Chief scientist Ian Chubb unveils ambitious strategy to secure Australia's future prosperity

Australia's chief scientist has unveiled an ambitious agenda for change to increase the focus on science, technology, engineering and maths (STEM) skills to help secure the country's future prosperity.

Professor Ian Chubb AC has outlined a number of recommendations to the Federal Government in a national science strategy to build a more competitive economy.

His call for action involves a long-term strategic view from the classroom to laboratories and the boardroom to create and foster STEM skills, which he says are relevant to an increasingly wide range of occupations.

The strategy outlines a broad approach across four main areas, including building competitiveness, supporting high-quality education and training, maximising research potential and strengthening international engagement.

Professor Chubb said the strategy begins in the classroom, starting in primary school.

"If we've got young people coming through the system who are interested in science, fascinated by science and understand how awesome science can be, then we'll be better off for it," he said.

He has recommended that every primary school have at least one specialist maths and science teacher – a policy already used in Victoria and South Australia.

"It means we've got to support our teachers – we've got to prepare them better," he said.

"I think we haven't done that well over the last decades, and that's really where the whole thing begins."

Professor Chubb said he hopes the strategy will address the declining numbers of students taking intermediate and advanced maths in years 11 and 12, as well as the shortage of qualified maths and science teachers.

He did not, however, recommend that maths should be made compulsory for students in years 11 and 12.

"There's not much point making something compulsory if it's not actually attractive," he said.

"I would much rather make these subjects so compellingly interesting that students want to do them."

Industry Minister Ian Macfarlane has officially launched the strategy, saying the Federal Government is "very conscious of that fact that science is essential to building the future of Australia".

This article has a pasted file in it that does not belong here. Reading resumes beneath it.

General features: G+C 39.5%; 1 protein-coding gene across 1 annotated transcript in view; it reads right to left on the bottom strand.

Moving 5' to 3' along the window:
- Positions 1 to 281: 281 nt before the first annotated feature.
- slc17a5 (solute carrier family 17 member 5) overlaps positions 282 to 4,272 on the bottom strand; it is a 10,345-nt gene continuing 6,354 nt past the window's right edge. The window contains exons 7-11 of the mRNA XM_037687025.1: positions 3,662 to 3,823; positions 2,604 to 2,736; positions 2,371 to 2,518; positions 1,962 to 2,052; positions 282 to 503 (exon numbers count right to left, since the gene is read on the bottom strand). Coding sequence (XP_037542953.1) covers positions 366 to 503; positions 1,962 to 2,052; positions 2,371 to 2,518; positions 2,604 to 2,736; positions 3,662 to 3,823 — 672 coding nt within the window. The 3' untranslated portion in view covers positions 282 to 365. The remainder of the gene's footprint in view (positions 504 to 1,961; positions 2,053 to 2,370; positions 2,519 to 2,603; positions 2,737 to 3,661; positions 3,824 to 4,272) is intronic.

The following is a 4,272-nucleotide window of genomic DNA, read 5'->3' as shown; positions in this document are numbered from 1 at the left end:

"We are focused on building the connections between business and science... right at the heart of our industry policy is science and research," he said.

Mr Macfarlane says businesses do not think to collaborate with scientists.

"They just don't think of scientists as being part of their solutions and scientists need to improve your front-foot ability and push your relevance in the community because if you don't, no one else is going to," he said.

He says the Government has been working hard to build those connections but science has allowed itself to get pushed out of the community's awareness.

"If you're feeling a little irrelevant in the community, the answer is make yourself relevant," he said.

"Make people understand that science is more than just fixing sick children. That actually you're solving day to day problems for them every day."

Australia remains only OECD country without science strategy

The chief scientist also recommended incentives, including promotion and remuneration, to boost numbers of qualified teachers, and said students and businesses should be made aware of the value of study in the areas of science, maths, technology and engineering.